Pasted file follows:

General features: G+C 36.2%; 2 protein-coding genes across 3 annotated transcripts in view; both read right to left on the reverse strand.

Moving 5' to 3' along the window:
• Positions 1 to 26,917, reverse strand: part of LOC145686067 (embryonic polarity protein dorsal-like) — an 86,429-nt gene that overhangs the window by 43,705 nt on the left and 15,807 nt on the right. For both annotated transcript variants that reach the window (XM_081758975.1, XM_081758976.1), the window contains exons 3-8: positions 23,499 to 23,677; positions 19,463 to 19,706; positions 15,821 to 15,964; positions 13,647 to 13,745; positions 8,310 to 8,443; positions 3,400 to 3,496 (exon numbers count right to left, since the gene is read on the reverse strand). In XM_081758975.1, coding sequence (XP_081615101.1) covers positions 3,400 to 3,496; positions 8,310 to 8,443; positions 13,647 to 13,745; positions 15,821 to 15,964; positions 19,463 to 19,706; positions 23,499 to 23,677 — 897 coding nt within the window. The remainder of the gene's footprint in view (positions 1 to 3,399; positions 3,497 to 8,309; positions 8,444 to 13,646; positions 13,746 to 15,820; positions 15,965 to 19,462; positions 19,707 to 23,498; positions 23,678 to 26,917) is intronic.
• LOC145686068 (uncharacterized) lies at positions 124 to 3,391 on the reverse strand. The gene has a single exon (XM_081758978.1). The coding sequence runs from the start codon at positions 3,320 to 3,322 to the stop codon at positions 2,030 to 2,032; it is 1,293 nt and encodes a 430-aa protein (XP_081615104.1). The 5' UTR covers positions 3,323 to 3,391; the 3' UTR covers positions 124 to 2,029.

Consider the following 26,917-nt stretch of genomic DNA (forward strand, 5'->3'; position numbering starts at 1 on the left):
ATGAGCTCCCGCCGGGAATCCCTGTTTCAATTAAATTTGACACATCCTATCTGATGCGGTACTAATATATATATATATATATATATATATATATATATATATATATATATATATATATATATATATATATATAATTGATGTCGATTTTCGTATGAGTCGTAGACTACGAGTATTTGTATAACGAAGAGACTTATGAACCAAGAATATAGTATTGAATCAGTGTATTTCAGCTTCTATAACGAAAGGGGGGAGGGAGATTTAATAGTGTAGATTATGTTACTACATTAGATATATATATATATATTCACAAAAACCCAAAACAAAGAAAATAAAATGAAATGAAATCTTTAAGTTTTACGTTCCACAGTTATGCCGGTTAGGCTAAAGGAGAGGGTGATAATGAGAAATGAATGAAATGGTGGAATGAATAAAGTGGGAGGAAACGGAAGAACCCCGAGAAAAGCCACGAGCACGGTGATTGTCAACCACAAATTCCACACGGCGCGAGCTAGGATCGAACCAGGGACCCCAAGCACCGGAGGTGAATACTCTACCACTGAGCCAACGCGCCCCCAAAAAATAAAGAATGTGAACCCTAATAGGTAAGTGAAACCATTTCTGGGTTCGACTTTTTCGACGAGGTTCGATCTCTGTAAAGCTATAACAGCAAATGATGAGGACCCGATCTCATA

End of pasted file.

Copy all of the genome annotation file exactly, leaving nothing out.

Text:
General features: G+C 36.2%; 2 protein-coding genes across 3 annotated transcripts in view; both read right to left on the reverse strand.

Moving 5' to 3' along the window:
• Positions 1 to 26,917, reverse strand: part of LOC145686067 (embryonic polarity protein dorsal-like) — an 86,429-nt gene that overhangs the window by 43,705 nt on the left and 15,807 nt on the right. For both annotated transcript variants that reach the window (XM_081758975.1, XM_081758976.1), the window contains exons 3-8: positions 23,499 to 23,677; positions 19,463 to 19,706; positions 15,821 to 15,964; positions 13,647 to 13,745; positions 8,310 to 8,443; positions 3,400 to 3,496 (exon numbers count right to left, since the gene is read on the reverse strand). In XM_081758975.1, coding sequence (XP_081615101.1) covers positions 3,400 to 3,496; positions 8,310 to 8,443; positions 13,647 to 13,745; positions 15,821 to 15,964; positions 19,463 to 19,706; positions 23,499 to 23,677 — 897 coding nt within the window. The remainder of the gene's footprint in view (positions 1 to 3,399; positions 3,497 to 8,309; positions 8,444 to 13,646; positions 13,746 to 15,820; positions 15,965 to 19,462; positions 19,707 to 23,498; positions 23,678 to 26,917) is intronic.
• LOC145686068 (uncharacterized) lies at positions 124 to 3,391 on the reverse strand. The gene has a single exon (XM_081758978.1). The coding sequence runs from the start codon at positions 3,320 to 3,322 to the stop codon at positions 2,030 to 2,032; it is 1,293 nt and encodes a 430-aa protein (XP_081615104.1). The 5' UTR covers positions 3,323 to 3,391; the 3' UTR covers positions 124 to 2,029.

Consider the following 26,917-nt stretch of genomic DNA (forward strand, 5'->3'; position numbering starts at 1 on the left):
ATGAGCTCCCGCCGGGAATCCCTGTTTCAATTAAATTTGACACATCCTATCTGATGCGGTACTAATATATATATATATATATATATATATATATATATATATATATATATATATATATATATATATATATATAATTGATGTCGATTTTCGTATGAGTCGTAGACTACGAGTATTTGTATAACGAAGAGACTTATGAACCAAGAATATAGTATTGAATCAGTGTATTTCAGCTTCTATAACGAAAGGGGGGAGGGAGATTTAATAGTGTAGATTATGTTACTACATTAGATATATATATATATATTCACAAAAACCCAAAACAAAGAAAATAAAATGAAATGAAATCTTTAAGTTTTACGTTCCACAGTTATGCCGGTTAGGCTAAAGGAGAGGGTGATAATGAGAAATGAATGAAATGGTGGAATGAATAAAGTGGGAGGAAACGGAAGAACCCCGAGAAAAGCCACGAGCACGGTGATTGTCAACCACAAATTCCACACGGCGCGAGCTAGGATCGAACCAGGGACCCCAAGCACCGGAGGTGAATACTCTACCACTGAGCCAACGCGCCCCCAAAAAATAAAGAATGTGAACCCTAATAGGTAAGTGAAACCATTTCTGGGTTCGACTTTTTCGACGAGGTTCGATCTCTGTAAAGCTATAACAGCAAATGATGAGGACCCGATCTCATA